Saudi social media sensation Rahaf Alqunun was met by
flowers and Canada's Foreign Minister Chrystia Freeland upon arrival at Toronto
Airport on Sunday after Canadian Prime Minister Justin Trudeau agreed to accept
her as a refugee on Friday. But is this Canada displaying its “commitment to
human rights” or just a cheap ploy to generate propaganda in favor of it and
against Saudi Arabia?
When we think of refugees, we think of people devastated by war, genocide and famine, forced to continue living in difficult situations, crowded in dismal refugee camps and often still threatened by the very conditions that initiated them to flee in the first place. But when it comes to Alqunun, she is not what one would think of as a refugee. She wasn’t forced to leave everything behind due to some tragic catastrophe. Rather, she was relatively well off, her family able to afford the luxury of travel while she posted pictures of herself on social media through her smartphone.
Even during her flight to Canada, she posted a picture of herself with a glass of wine and the hashtag “#i_did_it”, appearing more like a snobby teen who cheated the system, got her way and traveled to the West, as opposed to someone truly grateful to be given a chance at a new life after facing horrible circumstances.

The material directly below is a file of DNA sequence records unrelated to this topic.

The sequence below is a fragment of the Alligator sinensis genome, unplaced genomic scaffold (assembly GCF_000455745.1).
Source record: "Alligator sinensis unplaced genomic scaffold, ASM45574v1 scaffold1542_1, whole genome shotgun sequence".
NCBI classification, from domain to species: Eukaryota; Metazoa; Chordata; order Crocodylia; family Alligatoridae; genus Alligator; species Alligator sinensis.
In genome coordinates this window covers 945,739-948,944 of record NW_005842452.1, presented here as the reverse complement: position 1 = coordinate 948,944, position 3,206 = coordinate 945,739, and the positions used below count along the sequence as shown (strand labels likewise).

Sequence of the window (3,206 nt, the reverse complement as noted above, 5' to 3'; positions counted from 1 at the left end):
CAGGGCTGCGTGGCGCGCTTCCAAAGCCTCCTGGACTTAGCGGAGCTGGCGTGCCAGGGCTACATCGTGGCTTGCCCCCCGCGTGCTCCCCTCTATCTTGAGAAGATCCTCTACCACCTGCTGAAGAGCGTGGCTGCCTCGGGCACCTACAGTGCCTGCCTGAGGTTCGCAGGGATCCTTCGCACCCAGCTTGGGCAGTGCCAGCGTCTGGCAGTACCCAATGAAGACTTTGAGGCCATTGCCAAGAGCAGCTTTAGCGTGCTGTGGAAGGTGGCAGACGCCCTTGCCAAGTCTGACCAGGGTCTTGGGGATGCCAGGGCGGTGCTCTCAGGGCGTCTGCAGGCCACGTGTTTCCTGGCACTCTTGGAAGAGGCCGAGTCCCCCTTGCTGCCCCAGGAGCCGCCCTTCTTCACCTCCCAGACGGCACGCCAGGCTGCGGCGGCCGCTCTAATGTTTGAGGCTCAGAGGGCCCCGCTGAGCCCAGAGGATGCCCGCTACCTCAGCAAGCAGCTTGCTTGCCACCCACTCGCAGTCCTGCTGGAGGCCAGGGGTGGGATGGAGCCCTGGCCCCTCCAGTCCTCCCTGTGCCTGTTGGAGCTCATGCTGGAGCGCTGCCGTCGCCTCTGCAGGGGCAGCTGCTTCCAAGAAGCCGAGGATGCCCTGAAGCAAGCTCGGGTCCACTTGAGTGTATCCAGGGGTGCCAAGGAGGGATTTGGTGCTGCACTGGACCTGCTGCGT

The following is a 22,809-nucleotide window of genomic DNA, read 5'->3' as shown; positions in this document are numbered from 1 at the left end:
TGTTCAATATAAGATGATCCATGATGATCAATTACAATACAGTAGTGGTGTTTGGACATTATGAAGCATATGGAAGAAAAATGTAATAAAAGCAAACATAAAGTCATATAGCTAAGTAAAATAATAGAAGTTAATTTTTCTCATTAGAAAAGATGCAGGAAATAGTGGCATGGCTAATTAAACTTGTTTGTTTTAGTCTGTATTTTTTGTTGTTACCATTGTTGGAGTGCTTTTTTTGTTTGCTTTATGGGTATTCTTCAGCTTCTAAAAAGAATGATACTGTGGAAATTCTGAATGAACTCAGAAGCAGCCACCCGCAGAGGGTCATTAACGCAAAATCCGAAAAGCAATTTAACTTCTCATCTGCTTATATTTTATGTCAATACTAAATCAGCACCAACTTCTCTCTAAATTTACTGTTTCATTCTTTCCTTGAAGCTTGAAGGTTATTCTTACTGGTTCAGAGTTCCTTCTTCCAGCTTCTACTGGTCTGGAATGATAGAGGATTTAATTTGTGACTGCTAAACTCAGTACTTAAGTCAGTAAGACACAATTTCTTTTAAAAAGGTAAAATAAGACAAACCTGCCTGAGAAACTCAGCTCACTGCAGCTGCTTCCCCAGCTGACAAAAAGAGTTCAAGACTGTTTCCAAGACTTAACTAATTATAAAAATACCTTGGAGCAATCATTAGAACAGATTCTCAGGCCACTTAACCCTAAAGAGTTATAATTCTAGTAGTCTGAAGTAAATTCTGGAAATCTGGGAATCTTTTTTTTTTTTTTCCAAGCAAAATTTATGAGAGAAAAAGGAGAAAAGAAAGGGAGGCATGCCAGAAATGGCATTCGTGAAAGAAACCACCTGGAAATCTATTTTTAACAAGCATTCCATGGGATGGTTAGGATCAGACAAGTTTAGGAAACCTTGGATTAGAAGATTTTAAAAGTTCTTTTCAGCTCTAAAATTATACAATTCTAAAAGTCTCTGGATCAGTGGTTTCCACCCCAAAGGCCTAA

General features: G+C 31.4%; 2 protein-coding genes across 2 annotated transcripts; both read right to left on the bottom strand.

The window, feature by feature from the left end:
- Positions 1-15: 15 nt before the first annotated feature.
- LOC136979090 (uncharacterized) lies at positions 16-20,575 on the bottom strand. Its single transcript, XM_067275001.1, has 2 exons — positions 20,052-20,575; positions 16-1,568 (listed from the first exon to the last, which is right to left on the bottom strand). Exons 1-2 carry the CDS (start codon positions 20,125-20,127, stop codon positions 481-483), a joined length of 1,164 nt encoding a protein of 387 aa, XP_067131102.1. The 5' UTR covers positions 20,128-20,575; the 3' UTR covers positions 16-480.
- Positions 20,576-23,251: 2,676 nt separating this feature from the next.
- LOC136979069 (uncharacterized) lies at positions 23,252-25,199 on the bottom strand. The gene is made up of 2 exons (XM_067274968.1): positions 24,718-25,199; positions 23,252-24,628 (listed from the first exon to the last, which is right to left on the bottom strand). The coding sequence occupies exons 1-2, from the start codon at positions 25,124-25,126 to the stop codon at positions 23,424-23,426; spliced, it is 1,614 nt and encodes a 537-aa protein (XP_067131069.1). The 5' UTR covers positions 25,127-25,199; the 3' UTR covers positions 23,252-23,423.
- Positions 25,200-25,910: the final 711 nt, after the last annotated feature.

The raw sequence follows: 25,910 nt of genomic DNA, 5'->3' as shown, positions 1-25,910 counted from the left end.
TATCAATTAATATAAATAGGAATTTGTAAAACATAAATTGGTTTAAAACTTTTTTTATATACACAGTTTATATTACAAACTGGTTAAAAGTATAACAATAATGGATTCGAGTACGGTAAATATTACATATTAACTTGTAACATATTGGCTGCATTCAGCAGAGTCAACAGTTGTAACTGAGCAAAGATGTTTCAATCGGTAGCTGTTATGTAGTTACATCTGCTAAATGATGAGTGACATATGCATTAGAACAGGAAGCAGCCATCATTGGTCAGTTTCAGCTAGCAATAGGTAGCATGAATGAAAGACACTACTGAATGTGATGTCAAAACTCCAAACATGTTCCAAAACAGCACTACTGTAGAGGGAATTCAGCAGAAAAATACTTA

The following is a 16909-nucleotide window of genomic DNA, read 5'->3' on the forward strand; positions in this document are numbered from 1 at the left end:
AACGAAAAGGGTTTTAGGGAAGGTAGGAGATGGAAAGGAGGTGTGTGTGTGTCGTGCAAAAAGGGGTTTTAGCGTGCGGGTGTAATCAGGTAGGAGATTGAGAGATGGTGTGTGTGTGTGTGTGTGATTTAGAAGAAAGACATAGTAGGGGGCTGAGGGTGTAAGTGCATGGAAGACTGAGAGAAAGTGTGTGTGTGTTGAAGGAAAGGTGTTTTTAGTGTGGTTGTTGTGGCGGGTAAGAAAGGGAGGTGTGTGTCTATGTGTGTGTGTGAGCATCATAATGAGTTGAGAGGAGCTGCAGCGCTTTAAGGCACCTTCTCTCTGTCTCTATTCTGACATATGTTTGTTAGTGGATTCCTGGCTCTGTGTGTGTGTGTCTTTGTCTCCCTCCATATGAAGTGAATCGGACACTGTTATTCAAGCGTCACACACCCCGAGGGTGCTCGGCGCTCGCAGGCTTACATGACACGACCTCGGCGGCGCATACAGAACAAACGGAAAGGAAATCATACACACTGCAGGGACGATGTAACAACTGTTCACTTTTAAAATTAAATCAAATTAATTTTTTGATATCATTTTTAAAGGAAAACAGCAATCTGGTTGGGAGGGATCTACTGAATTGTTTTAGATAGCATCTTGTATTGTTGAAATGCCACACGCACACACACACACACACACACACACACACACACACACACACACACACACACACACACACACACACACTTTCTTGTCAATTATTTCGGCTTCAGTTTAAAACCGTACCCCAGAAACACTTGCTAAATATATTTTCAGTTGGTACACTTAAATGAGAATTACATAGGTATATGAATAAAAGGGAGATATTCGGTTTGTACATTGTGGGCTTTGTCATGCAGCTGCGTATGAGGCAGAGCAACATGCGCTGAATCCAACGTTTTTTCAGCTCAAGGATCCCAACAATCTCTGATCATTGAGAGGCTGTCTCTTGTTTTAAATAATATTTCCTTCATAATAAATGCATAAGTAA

Other questions arise as well, especially considering the recent media campaign that has been launched against the regime in Saudi Arabia, including over the death of Saudi journalist Jamal Khashoggi. Qatar’s Al Jazeera, Turkish news outlets and western media in support of the Muslim Brotherhood have been pushing both cases in their coverage against the Saudi kingdom. The sudden appearance of Alqunun leads some observers to question whether this is another Qatari ploy to generate anti-Saudi propaganda.
Alqunun’s Twitter account was only activated on January 5, 2019 while she was attempting to travel from Bangkok, Thailand after supposedly fleeing from her family while in Kuwait. At first, she claimed to be 20 years old.
انا ابلغ من العمر ٢٠ سنة وبإستطاعتي أن أعيش لوحدي حرة، مستقلة بعيداً عن كل شخص لم يحترم كرامتي ولم يحترمني كامراة.— Rahaf Mohammed رهف محمد (@rahaf84427714) January 5, 2019
But later she posted a copy of her passport that showed her date of birth, showing that she is only 18 years old. She went on to admit that she had just previously lied, because she “was afraid”, but why would she be afraid to provide her real age if she honestly felt in danger? One would assume that a younger girl would be given more concern from officials if there were truly a threat.
When I opened this account I didn’t wrote my real age because I was afraid, but now and as I said before I got nothing to lose so I’m shering it as well.— Rahaf Mohammed رهف محمد (@rahaf84427714) January 6, 2019
So why is Canada giving this one, well-off girl flowers, wine and asylum? Did Canada act out of pure compassion or is it merely trying to where the mask of human rights champion while attempting to drive a dagger in Saudi Arabia? If the Canadian government honestly cares about human rights, then why isn’t it doing more to help those who are truly in the most need?
According to the UNHCR, by the end of 2017, 68.5 million individuals were forcibly displaced worldwide as a result of persecution, conflict, violence or human rights violations. There are 25.4 million refugees in the world, 40 million internally displaced people, and 3.1 million asylum-seekers, meaning that 1 in every 110 people globally is either an asylum-seeker, internally displaced or a refugee.